TORONTO -- The benches-clearing fracas between the Blue Jays and Yankees during Monday night's game has led to a pair of potentially devastating injuries for Toronto.
Right-hander Joaquin Benoit sustained a torn left calf muscle during the melee, and he might miss the rest of the season. Second baseman Devon Travis aggravated his surgically repaired left shoulder and is currently listed as day to day.
Both players have been pivotal contributors during the second half of the season and would not be easily replaced. As a short-term emergency solution, Toronto promoted right-hander Chris Smith and utility man Andy Burns from the Minor Leagues to add more depth to the roster.
"It's a big loss, no doubt about it, he has been so good," Blue Jays manager John Gibbons said of losing Benoit. "[Brett] Cecil has been better, [Joe] Biagini -- we'll lean on those guys. And when the starters are good, we'll try to push them as much as we can. We'll have to make some adjustments."
Benoit is one of the main reasons that Toronto's bullpen has gone from a glaring weakness to a potential strength since the end of July. He's allowed just one home run and 17 hits while striking 24 over 23 2/3 innings in his 25 appearances with the Blue Jays. The 39-year-old has been Toronto's go-to seventh-inning reliever while also providing protection to primary setup man Jason Grilli.
The Blue Jays do not have an obvious candidate to step into Benoit's role, and it will instead have to piece together the final nine outs of the game. Cecil likely will take on a more prominent role, while Biagini also should see an uptick in high-leverage innings.
If the Blue Jays qualify for the postseason, then a member of their starting rotation also will move into a relief role. That job would likely go to either Francisco Liriano or Marcus Stroman, but there could be a possibility that Aaron Sanchez will receive some consideration for a move back to the bullpen.
"Nothing good comes out of those situations," Blue Jays president Mark Shapiro said. "There's no upside. It's understandable why they develop, but they're unfortunate, and we'll try to work through it. If there is a lasting impact, then it's just one more challenge that we have to face.
"Every great team has to demonstrate resilience and toughness, and it will be one more challenge for us to face if there is a direct outcome."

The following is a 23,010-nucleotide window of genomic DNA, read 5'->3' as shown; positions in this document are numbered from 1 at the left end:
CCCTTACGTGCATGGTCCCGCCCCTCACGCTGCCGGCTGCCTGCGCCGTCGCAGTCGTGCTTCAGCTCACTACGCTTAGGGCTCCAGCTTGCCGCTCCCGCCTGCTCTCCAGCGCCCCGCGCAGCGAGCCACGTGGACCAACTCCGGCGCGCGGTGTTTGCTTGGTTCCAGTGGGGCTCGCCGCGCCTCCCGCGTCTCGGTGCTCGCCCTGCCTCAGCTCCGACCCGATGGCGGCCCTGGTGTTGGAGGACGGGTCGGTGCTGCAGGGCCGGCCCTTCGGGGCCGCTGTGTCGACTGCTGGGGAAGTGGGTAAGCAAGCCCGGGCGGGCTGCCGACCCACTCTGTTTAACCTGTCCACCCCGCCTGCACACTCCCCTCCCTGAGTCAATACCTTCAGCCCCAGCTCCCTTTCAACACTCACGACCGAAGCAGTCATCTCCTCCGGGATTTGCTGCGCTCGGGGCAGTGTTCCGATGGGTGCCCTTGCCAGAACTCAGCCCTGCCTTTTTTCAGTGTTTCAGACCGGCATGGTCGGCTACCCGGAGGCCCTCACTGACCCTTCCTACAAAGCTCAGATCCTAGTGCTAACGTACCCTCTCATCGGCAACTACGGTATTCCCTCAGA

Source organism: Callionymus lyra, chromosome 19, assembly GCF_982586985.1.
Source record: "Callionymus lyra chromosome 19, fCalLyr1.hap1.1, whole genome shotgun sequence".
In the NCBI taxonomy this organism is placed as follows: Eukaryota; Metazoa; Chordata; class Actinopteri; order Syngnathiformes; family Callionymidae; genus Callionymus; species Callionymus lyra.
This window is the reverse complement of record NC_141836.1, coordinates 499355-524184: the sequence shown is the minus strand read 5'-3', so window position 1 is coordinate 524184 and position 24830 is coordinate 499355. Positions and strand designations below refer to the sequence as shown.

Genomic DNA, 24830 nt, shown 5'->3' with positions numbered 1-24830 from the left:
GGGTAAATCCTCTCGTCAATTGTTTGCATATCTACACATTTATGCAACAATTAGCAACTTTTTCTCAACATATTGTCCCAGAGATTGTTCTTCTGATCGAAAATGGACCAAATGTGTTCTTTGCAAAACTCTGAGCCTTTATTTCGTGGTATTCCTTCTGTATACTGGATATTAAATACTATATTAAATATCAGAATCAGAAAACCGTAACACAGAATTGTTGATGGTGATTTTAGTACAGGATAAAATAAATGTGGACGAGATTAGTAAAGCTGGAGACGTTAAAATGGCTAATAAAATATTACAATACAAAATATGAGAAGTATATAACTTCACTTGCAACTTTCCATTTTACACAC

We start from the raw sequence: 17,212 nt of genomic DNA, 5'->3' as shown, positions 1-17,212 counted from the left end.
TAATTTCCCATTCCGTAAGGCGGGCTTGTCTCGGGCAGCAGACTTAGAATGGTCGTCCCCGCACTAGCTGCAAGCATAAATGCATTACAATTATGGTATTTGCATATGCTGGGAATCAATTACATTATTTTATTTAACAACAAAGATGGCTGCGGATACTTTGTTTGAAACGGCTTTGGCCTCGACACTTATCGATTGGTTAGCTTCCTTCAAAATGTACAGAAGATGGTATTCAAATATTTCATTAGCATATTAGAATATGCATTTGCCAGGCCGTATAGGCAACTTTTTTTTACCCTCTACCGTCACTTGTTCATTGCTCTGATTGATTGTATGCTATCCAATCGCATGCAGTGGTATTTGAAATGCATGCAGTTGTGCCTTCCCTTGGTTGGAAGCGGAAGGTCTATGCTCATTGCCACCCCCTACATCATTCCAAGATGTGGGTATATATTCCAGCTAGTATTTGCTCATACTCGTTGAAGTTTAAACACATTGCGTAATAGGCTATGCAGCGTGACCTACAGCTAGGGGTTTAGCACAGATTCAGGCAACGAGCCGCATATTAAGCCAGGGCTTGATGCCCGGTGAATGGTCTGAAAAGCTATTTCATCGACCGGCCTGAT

The Blue Jays are hopeful that the injury news on Travis will be more positive. Travis got tangled up during the on-field encounter with the Yankees and aggravated the injury before making it worse during a fourth-inning strikeout.
Travis was limited to 62 games last season because of a shoulder issue, and he later had multiple surgeries which delayed his start in 2016. Travis returned at the end of May and has since become the club's everyday leadoff hitter with an impressive .299 average and a .778 OPS in 97 games.
If Travis is unable to finish the year, Darwin Barney and Ryan Goins would split duties at second base. The hope will be that it is a short-term fix, but it also comes with the danger of being something long-term instead.
Either way, the scuffle turned into a lose-lose situation for the Blue Jays. New York's season will come to an end at the end of this week, but Toronto is expected to play beyond that point, and any long-term injury has to be considered a major setback.
"I aggravated it, initially, during that little scrum," said Travis, who added that an X-ray revealed the surgically implanted screws in his left shoulder were not affected by the injury.
"I probably should have used my right arm and not my left. I kind of got it caught up in there, and the swing I took was a little reminiscent of the one I took last year [that caused an injury ]. As soon as I swung, I felt discomfort, so it was a two-piece thing -- initially the scrum and then the swing."
Gregor Chisholm has covered the Blue Jays for MLB.com since 2011. Follow him on Twitter @gregorMLB and Facebook, and listen to his podcast. This story was not subject to the approval of Major League Baseball or its clubs.